Take the missed dose as soon as you remember. Skip the missed dose if it is almost time for your next scheduled dose. Do not take extra medicine to make up the missed dose.

    What happens if I overdose?

    Seek emergency medical attention or call the Poison Help line at 1-800-222-1222.

    Overdose symptoms may include confusion, uneven heart rate, extreme thirst, increased urination, leg discomfort, and muscle weakness or limp feeling.

    What should I avoid while taking lactulose?

    Avoid using antacids without your doctor’s advice. Use only the type of antacid your doctor recommends. Some antacids can make it harder for your body to absorb lactulose.

    Lactulose side effects

    Get emergency medical help if you have any of these signs of an allergic reaction: hives; difficult breathing; swelling of your face, lips, tongue, or throat.

    Stop using lactulose and call your doctor at once if you have severe or ongoing diarrhea.

    Less serious side effects may include:

    • bloating, gas;

    • stomach pain;
    • diarrhea; or
    • nausea, vomiting.

    This is not a complete list of side effects and others may occur. Call your doctor for medical advice about side effects. You may report side effects to FDA at 1-800-FDA-1088.

    See also: lactulose side effects (in more detail)

    Lactulose Dosing Information

    Usual Adult Dose for Constipation — Chronic:

    15 mL orally once a day.

    Usual Adult Dose for Constipation — Acute:

    Initial dose: 15 mL orally once a day. Therapy should be continued until normal bowel function resumes.

    Usual Adult Dose for Hepatic Encephalopathy:

    Initial dose: 30 mL orally 3 times a day or

    300 mL in 700 mL water or normal saline as an enema retained for 30 to 60 minutes every 4 to 6 hours.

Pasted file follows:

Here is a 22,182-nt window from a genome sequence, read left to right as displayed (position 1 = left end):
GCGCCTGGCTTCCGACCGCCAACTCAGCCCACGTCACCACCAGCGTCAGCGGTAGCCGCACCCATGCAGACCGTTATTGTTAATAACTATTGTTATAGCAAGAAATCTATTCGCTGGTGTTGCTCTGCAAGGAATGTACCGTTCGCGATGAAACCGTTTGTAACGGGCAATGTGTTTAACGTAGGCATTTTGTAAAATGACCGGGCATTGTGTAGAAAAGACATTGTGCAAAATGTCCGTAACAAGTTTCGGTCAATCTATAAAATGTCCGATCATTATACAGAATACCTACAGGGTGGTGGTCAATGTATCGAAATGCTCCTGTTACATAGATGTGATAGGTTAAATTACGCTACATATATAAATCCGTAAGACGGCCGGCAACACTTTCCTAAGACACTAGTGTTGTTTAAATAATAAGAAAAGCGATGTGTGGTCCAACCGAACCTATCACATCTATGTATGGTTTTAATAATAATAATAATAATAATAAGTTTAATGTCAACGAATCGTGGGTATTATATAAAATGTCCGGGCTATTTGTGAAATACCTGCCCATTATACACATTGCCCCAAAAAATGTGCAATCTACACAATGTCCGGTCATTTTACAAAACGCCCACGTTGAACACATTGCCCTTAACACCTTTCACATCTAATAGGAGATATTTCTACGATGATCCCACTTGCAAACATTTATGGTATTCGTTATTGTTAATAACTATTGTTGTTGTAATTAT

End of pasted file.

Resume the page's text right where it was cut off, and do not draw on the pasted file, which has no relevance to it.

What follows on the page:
Maintenance dose: 30 to 45 mL orally 3 times a day.

    Usual Pediatric Dose for Hepatic Encephalopathy:

    Infants: 1.7 to 6.7 g/day (2.5 to 10 mL) orally daily divided in 3 to 4 doses. Adjust dosage to produce 2 to 3 soft stools per day.

    Children: 26.7 to 60 g/day (40 to 90 mL) orally daily divided in 3 to 4 doses. Adjust dosage to produce 2 to 3 soft stools per day.

    Usual Pediatric Dose for Constipation — Chronic:

    Children: 0.7 to 2 g/kg/day (1 to 3 mL/kg/day) orally in divided doses daily; generally recommended not to exceed the adult maximum of 40 g/day (60 mL/day).

    What other drugs will affect lactulose?

    There may be other drugs that can interact with lactulose. Tell your doctor about all medications you use. This includes prescription, over-the-counter, vitamin, and herbal products. Do not start a new medication without telling your doctor.

    Next Page → Side Effects

    More lactulose resources

    • Side Effects
    • Pregnancy Warnings
    • Drug Interactions
    • Support Group
    • 13 Reviews - Add your own review/rating
    • lactulose crystals MedFacts Consumer Leaflet (Wolters Kluwer)
    • Lactulose Prescribing Information (FDA)
    • Lactulose Monograph (AHFS DI)
    • Lactulose Professional Patient Advice (Wolters Kluwer)
    • Constulose solution MedFacts Consumer Leaflet (Wolters Kluwer)
    • Constulose Prescribing Information (FDA)
    • Enulose solution MedFacts Consumer Leaflet (Wolters Kluwer)
    • Enulose Prescribing Information (FDA)
    • Generlac Prescribing Information (FDA)
    • Kristalose Prescribing Information (FDA)

    Compare lactulose with other medications

    • Constipation, Acute
    • Constipation, Chronic
    • Hepatic Encephalopathy

    Where can I get more information?

    • Your pharmacist can provide more information about lactulose.